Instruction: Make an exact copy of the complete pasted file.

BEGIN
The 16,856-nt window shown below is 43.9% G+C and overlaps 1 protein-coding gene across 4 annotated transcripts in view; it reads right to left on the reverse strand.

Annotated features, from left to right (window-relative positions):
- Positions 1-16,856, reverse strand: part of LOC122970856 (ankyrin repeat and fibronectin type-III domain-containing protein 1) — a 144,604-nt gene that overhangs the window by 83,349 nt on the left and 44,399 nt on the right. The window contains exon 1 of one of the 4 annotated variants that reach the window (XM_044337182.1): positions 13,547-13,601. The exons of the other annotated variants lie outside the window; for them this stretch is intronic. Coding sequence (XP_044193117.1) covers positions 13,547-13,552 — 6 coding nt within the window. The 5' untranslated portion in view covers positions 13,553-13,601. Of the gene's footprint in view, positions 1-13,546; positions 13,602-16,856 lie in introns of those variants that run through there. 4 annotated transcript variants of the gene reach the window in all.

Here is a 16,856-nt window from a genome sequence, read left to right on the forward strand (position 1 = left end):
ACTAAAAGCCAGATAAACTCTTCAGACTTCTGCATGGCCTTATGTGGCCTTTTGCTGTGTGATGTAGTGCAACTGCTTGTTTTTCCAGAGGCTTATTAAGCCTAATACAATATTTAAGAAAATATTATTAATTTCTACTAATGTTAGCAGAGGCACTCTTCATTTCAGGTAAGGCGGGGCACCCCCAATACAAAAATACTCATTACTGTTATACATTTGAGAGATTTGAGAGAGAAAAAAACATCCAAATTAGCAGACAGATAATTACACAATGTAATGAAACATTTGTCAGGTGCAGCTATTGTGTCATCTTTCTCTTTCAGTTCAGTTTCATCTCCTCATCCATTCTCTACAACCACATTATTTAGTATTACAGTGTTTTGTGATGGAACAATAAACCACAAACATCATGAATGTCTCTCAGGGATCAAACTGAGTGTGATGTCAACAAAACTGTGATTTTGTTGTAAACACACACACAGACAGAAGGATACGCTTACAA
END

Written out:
The 16,856-nt window shown below is 43.9% G+C and overlaps 1 protein-coding gene across 4 annotated transcripts in view; it reads right to left on the reverse strand.

Annotated features, from left to right (window-relative positions):
- Positions 1-16,856, reverse strand: part of LOC122970856 (ankyrin repeat and fibronectin type-III domain-containing protein 1) — a 144,604-nt gene that overhangs the window by 83,349 nt on the left and 44,399 nt on the right. The window contains exon 1 of one of the 4 annotated variants that reach the window (XM_044337182.1): positions 13,547-13,601. The exons of the other annotated variants lie outside the window; for them this stretch is intronic. Coding sequence (XP_044193117.1) covers positions 13,547-13,552 — 6 coding nt within the window. The 5' untranslated portion in view covers positions 13,553-13,601. Of the gene's footprint in view, positions 1-13,546; positions 13,602-16,856 lie in introns of those variants that run through there. 4 annotated transcript variants of the gene reach the window in all.

Here is a 16,856-nt window from a genome sequence, read left to right on the forward strand (position 1 = left end):
ACTAAAAGCCAGATAAACTCTTCAGACTTCTGCATGGCCTTATGTGGCCTTTTGCTGTGTGATGTAGTGCAACTGCTTGTTTTTCCAGAGGCTTATTAAGCCTAATACAATATTTAAGAAAATATTATTAATTTCTACTAATGTTAGCAGAGGCACTCTTCATTTCAGGTAAGGCGGGGCACCCCCAATACAAAAATACTCATTACTGTTATACATTTGAGAGATTTGAGAGAGAAAAAAACATCCAAATTAGCAGACAGATAATTACACAATGTAATGAAACATTTGTCAGGTGCAGCTATTGTGTCATCTTTCTCTTTCAGTTCAGTTTCATCTCCTCATCCATTCTCTACAACCACATTATTTAGTATTACAGTGTTTTGTGATGGAACAATAAACCACAAACATCATGAATGTCTCTCAGGGATCAAACTGAGTGTGATGTCAACAAAACTGTGATTTTGTTGTAAACACACACACAGACAGAAGGATACGCTTACAA